Josie McDermott (1925-1992)

24 November 2006, 9:11 PM GMT

Josie McDermott (1925-1992)

Josie Mc Dermott lived all of his life in the townland of Coolmine outside the town of Ballyfarnan, Co. Roscommon. The townland itself is in Co. Sligo, and only a few miles from Co. Leitrim, an area steeped in folklore and traditions, where famous musicians seemed to come out of the woodwork - Coleman, Morrison, Killoran, John McKenna, Horan, Finn, Duignan etc. The last bard, blind harper Turlough O’Carolan, is buried nearby. Josie used to visit the local house dances and was taught music by James Flynn, a fine local fiddler. Later he travelled with his whistle, fife and flute and played at many a session or dance throughout the countryside.

While Traditional Music was his first love, his interests were much broader. He sang in a modern band for a while as a youngster and later joined various combinations playing saxophone and trumpet. He would equally listen to and praise country and western music, jazz, and ceilí. In 1962 he contracted severe eczema and lost his sight. He never lost heart though. He continued playing both in a ceilí and a modern dance band. In 1964, he won the All-Ireland on the Whistle and Miscellaneous instruments on the saxophone! He also won the flute award, lilting and had success at the ballad singing. He had a great love for traditional ballads and continued to expand his repertoire by composing some himself. Josie a bachelor with no close relatives, died in 1992 and is sadly missed by his wonderful neighbours and legions of musical friends. This great balladeer, composer, musician and singer is commemorated annually at a memorial festival in Ballyfarnan.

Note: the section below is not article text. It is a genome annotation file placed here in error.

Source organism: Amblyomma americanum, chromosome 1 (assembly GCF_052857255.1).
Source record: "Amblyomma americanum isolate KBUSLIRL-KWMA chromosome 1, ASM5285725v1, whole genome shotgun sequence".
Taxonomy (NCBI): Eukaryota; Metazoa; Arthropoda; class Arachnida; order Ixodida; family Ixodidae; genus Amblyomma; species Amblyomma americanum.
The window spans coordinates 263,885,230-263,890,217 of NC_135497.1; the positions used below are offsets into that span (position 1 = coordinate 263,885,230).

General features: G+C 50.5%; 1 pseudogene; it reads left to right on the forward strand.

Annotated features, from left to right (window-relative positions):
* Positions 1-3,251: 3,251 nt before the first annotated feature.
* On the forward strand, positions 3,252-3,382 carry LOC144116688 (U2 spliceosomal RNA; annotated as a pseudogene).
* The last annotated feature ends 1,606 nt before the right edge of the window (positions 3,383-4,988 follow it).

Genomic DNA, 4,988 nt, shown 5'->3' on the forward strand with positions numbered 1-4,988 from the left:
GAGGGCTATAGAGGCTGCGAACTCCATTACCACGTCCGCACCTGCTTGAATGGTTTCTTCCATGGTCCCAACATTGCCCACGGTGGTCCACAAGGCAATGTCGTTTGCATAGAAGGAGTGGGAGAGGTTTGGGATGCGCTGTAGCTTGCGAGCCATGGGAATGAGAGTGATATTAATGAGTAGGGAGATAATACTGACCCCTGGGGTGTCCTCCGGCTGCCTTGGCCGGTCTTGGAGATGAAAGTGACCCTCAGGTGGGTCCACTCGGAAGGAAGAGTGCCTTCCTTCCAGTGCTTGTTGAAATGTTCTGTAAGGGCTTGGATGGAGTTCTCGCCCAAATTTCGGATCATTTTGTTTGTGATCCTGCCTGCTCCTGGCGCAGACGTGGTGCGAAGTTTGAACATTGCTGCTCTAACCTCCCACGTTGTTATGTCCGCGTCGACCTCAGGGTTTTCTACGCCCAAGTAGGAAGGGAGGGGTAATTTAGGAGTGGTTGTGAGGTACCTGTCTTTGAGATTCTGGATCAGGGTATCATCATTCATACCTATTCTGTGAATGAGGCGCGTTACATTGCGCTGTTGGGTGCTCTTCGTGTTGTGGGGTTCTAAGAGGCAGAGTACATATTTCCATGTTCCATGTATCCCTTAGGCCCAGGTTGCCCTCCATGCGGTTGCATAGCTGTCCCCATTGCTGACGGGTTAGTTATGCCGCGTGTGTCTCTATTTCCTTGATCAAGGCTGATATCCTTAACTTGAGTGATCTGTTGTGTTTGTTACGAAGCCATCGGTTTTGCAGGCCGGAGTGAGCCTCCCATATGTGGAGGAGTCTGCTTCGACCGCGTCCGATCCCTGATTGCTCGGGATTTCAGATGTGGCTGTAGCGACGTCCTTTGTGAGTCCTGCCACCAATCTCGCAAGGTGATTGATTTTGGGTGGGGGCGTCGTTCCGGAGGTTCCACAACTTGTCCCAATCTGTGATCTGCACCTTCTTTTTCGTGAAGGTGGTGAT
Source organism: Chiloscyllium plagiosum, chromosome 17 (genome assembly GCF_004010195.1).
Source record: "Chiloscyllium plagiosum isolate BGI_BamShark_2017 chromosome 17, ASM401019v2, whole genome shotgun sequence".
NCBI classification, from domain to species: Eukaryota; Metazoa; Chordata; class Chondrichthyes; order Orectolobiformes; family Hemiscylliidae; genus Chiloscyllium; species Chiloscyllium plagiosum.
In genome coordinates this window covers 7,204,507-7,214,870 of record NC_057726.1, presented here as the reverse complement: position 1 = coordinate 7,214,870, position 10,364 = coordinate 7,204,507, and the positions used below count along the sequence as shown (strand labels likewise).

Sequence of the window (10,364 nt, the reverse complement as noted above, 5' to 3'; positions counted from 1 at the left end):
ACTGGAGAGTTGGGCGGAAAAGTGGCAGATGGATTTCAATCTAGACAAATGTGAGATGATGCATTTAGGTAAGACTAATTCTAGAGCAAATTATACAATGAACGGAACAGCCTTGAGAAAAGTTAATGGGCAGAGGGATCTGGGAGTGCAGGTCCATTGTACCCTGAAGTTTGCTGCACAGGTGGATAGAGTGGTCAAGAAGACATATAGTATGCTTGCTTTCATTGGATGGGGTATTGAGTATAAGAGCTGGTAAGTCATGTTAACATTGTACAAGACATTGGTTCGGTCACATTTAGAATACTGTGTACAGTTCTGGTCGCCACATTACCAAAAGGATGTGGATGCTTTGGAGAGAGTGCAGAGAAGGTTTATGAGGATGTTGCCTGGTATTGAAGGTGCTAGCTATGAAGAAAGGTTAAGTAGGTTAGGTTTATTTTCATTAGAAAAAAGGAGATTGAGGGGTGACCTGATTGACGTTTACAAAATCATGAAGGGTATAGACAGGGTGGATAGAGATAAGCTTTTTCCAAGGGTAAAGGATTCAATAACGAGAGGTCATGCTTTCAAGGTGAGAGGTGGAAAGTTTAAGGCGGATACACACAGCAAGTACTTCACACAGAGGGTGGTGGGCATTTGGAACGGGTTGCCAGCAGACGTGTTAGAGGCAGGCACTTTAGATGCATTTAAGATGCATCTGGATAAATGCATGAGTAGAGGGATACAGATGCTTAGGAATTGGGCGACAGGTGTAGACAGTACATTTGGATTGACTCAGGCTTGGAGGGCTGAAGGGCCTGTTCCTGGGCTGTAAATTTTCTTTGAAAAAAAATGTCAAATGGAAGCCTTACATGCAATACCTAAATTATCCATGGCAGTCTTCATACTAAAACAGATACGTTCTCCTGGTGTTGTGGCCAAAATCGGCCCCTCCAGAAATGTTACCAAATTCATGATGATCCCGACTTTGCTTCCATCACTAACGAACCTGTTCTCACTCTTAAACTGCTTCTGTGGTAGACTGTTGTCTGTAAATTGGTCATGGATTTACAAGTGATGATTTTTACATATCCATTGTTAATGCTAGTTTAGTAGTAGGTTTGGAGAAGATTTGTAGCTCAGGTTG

His Music

His musical style is somewhat staccato but haunting to the ear. He had an unusual ‘tonguing’ technique, so that in later years he could play rolls with the fingers and triplets with the tongue. Besides his interest in O’Carolan’s music, he could interpret the slow airs faultlessly because of his own knowledge of the songs. He composed various tunes including ‘Darby’s Farewell to London’ which gave its name to the LP he made. Characters and local events gave him inspiration to write ballads such as “The Boatman of Lough Key” and “Ballad of O’Carolan Country”. He also entered the field of play writing, plays of music song and humour; one of his tabloids was presented at the O’Carolan festival in Keadue. His former pupils played the air “Máire Dall”, which he had harmonically arranged, at his funeral mass.

Useful References

Treoir Vol. 9 No. 6 Treoir Vol.10 No. 4 Treoir Vol. 13 No. 1 Treoir Vol. 15 No. 1 Treoir Vol. 24 No. 2, 3 “Darby’s Farewell” Topic LP 1977

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